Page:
When the beans are picked we will first depulp them, and leave them in the water for a few hours. After that, we will wash them and remove floating beans and any other beans that do not meet requirements, like beans that are too small, and also leaves and bits of branches that may have been picked inadvertently. Once the beans are washed, we leave them to dry on the patio, for at least a full day, or two if it's not very sunny. Then, we move the beans to our solar dryer. Because it's relatively fresh in our area (in the middle of a pine wood, at 1,250 meters), it takes at least 15 but often up to 25 days to give the beans enough time to reach 11% to 12% humidity. When the beans have reached that point, we bring them to Cafesmo for quality control. The Cafesmo Q grader cups the coffee and determines the quality profile. After that the coffee is stored at the Cafesmo facilities at 1,400 meters - on pallets and never directly against a wall - until it's brought to the export facility and readied shipment.
HN-141-202011 Past harvest

Marcela Valle Washed Obata

  • $6.5037 USD / kg FOB Conventional (no certification)
  • $6.6139 USD / kg FOB FairTrade
  • $6.6139 USD / kg FOB Organic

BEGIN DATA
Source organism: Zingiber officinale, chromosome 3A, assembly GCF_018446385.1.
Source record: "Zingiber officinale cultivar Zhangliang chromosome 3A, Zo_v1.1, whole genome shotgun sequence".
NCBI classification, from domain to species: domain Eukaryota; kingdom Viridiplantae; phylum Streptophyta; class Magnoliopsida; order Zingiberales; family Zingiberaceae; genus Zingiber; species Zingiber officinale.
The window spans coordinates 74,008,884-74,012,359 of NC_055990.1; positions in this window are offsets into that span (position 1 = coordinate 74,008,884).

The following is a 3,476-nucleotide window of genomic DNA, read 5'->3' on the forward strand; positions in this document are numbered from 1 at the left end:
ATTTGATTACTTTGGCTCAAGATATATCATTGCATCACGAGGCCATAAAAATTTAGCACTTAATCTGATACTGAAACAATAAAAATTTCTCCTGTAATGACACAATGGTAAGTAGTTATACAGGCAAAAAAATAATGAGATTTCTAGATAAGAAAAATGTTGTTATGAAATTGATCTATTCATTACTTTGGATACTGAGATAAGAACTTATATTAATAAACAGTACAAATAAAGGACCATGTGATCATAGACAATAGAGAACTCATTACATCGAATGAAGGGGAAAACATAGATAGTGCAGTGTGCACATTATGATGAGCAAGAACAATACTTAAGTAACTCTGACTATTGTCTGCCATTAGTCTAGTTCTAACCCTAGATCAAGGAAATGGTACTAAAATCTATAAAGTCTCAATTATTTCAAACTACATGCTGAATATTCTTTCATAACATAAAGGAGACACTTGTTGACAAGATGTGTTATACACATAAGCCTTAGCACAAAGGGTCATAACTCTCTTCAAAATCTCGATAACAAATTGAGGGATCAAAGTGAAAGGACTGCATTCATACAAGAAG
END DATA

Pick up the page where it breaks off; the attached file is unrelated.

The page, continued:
• $6.7241 USD / kg FOB FairTrade + Organic
Origin
Honduras
Variety
Obata
Process type
Fully washed
Altitude range
1200m - 1550m
Harvest period
November, 2020 - February, 2021
Algrano's cupping score (SCA)
85.0 points
There are no shared shipments for this coffee
For large orders, you can request a shipment and we would be happy to organise a custom shipment for you
Samples unavailable
Sold out
  • Samples are unavailable
  • Shared shipments unavailable
  • Custom shipments unavailable
  • Doorstep delivery unavailable
    We are unable to arrange delivery to your roastery
Produced & offered by Cafesmo Ocotepeque Honduras
  • Honduras
  • Cooperative
  • Rainforest Alliance, FairTrade, Organic
  • 50 sales on Algrano
  • 3 Average orders per roaster
  • 23 Roaster relationships
  • Seller relationships with Roasters in
Trusted by
Rum Baba coffeeroasters